Well-being in the United States

Kristine Barseghyan, Ph.D. (ABD) Social Sciences

When people perceive that their lives are going well due to good living conditions, high income, affordable healthcare, a good education system, a safe neighborhood or other well-functioning systems of the society, they a have high level of well-being. There are several approaches to measuring well-being that focus on objective indicators, such as access to education, living conditions, life expectancy and healthiness. However, most of these fail to measure what people think and feel about their lives, how they evaluate their relationships, their resilience, or overall satisfaction with life. Well-being is more than our income; it is the way we experience our life in general and whether we are positive or negative about the general state of our being.

The concept of well-being challenges the traditional perception of development based on income or wealth. The Human Development Index (HDI) — the globally accepted development measurement system for more than 160 countries — is a composite measure of indicators along three dimensions: life expectancy, educational attainment and command over the resources needed for a decent living. In 2012, the U.S. was the third most developed country in the world after Norway and Australia[i] (see Map 1), while the world’s three least developed countries were Mozambique, Congo and Niger.


However, the level of development and people’s level of satisfaction with life are different categories. For example, the United States is only sixteenth in the overall satisfaction with life, preceded by less-developed countries such as Venezuela, Costa Rica and Panama. Denmark, the fifteenth country by development, has the most satisfied population in the world.

Let us now focus on well-being in the U.S. The U.S. Census Bureau measures this according to the level of the household living standards. In sum, in measuring well-being the Census Bureau weighs our living conditions, housing conditions, neighborhood conditions, community services, ability to meet basic needs, sufficient food and finally, the expectation of help from friends, family and the community.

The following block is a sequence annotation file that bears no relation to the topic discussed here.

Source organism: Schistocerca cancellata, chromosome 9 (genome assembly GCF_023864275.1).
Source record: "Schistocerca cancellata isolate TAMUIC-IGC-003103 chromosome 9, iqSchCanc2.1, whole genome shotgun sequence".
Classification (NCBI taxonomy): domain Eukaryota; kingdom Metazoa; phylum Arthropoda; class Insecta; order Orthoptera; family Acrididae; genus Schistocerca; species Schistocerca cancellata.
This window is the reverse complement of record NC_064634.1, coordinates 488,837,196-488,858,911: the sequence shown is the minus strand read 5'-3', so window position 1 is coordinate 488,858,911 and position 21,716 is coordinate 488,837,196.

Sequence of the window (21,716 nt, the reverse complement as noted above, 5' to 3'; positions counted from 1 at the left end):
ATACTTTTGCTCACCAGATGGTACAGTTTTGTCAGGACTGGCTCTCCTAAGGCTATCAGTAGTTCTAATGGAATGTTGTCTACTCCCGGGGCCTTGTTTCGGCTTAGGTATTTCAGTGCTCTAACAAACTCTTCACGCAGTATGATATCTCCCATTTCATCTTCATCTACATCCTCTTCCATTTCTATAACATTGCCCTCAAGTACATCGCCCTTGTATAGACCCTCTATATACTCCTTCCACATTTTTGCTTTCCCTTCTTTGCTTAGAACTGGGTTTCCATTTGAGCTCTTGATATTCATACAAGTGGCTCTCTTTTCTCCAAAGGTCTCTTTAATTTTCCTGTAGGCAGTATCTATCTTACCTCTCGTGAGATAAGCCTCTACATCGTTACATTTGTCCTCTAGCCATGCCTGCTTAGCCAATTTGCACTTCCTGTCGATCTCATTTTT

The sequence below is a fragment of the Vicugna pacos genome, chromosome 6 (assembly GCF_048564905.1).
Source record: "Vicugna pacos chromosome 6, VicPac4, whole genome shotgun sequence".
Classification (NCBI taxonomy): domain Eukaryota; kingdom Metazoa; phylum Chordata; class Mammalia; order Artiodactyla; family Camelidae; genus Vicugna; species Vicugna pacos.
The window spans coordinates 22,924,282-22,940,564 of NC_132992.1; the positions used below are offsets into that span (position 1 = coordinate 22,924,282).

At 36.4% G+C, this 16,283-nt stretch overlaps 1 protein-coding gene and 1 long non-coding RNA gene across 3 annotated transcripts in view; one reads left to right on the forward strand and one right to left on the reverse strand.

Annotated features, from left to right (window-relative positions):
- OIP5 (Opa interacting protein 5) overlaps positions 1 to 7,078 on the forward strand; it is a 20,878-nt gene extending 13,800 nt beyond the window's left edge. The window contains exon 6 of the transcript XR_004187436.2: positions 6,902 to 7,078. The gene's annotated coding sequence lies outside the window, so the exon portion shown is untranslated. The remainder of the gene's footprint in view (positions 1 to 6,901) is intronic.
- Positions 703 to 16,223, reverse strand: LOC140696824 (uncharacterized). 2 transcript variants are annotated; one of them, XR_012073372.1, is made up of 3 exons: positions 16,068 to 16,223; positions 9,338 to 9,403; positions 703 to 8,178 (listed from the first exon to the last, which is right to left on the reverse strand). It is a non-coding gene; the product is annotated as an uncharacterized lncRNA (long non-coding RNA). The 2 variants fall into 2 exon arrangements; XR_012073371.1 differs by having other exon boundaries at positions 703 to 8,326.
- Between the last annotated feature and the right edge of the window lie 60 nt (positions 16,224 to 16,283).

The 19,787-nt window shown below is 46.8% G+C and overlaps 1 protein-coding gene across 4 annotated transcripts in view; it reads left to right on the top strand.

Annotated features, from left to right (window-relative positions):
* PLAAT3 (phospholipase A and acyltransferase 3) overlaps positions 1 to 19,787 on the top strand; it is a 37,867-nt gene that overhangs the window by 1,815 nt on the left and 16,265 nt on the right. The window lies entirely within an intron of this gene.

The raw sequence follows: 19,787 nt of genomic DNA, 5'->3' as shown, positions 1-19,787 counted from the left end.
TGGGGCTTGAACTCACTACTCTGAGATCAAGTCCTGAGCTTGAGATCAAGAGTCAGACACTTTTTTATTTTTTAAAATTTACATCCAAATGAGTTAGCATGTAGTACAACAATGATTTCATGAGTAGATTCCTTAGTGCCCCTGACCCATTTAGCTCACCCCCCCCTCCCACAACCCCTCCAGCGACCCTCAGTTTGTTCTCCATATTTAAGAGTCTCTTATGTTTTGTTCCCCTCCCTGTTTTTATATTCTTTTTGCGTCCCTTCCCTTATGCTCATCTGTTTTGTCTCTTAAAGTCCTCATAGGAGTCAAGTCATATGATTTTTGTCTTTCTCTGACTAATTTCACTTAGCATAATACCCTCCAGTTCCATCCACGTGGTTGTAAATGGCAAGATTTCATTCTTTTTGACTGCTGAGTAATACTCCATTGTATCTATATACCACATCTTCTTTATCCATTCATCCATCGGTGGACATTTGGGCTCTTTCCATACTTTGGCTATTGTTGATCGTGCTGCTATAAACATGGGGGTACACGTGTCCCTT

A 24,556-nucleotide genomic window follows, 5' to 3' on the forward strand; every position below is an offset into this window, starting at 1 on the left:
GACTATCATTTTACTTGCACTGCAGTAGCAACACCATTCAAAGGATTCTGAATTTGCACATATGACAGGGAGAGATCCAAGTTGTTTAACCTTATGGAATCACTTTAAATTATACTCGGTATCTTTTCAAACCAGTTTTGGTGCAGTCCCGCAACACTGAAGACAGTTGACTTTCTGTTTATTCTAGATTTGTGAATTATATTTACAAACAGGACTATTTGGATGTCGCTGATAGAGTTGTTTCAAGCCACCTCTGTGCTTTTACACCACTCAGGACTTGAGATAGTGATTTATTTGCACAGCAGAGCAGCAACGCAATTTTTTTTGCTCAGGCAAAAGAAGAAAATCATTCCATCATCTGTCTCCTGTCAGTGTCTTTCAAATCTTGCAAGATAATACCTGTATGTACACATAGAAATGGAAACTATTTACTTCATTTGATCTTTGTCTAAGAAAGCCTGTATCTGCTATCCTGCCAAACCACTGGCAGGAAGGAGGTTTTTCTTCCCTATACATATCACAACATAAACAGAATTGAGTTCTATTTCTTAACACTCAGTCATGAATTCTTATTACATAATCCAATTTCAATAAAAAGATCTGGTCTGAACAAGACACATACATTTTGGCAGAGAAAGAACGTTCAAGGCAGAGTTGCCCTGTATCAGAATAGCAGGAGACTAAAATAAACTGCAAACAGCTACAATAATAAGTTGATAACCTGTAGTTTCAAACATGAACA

The non-Hispanic white population has the highest satisfaction with living conditions in the U.S. The black population is the least satisfied with their housing conditions, including overall home repair, adequate living space and sufficient privacy; neighborhood conditions such as roads, police, fire, and medical services, attitudes towards local schools, etc.; and satisfaction with meeting basic needs, such as buying food and paying bills. Men are usually more content with their living standards than women, but women are more satisfied with the help they receive from other people (Chart 1).


Unlike the Census Bureau, the American Human Development Index (AHDI) measures the well-being of Americans based on a long and healthy life, access to knowledge, and a decent standard of living.[ii] Based on these alone, Connecticut, Massachusetts and New Jersey are the most developed states in the U.S., while West Virginia, Arkansas and Mississippi are the least developed.[iii] In terms of large metropolitan areas, Washington, D.C., San Francisco and Boston are the most developed, and Tampa-St. Petersburg, San Antonio and Riverside-San Bernardino are the last in the list.[iv]

While non-Hispanic white Americans have the highest living conditions, Asian Americans have the highest human development index among racial and ethnic groups and the highest position in all three developmental dimensions. Native Americans have the lowest development index score, and Hispanics have the lowest access to education and median personal income (Table 1).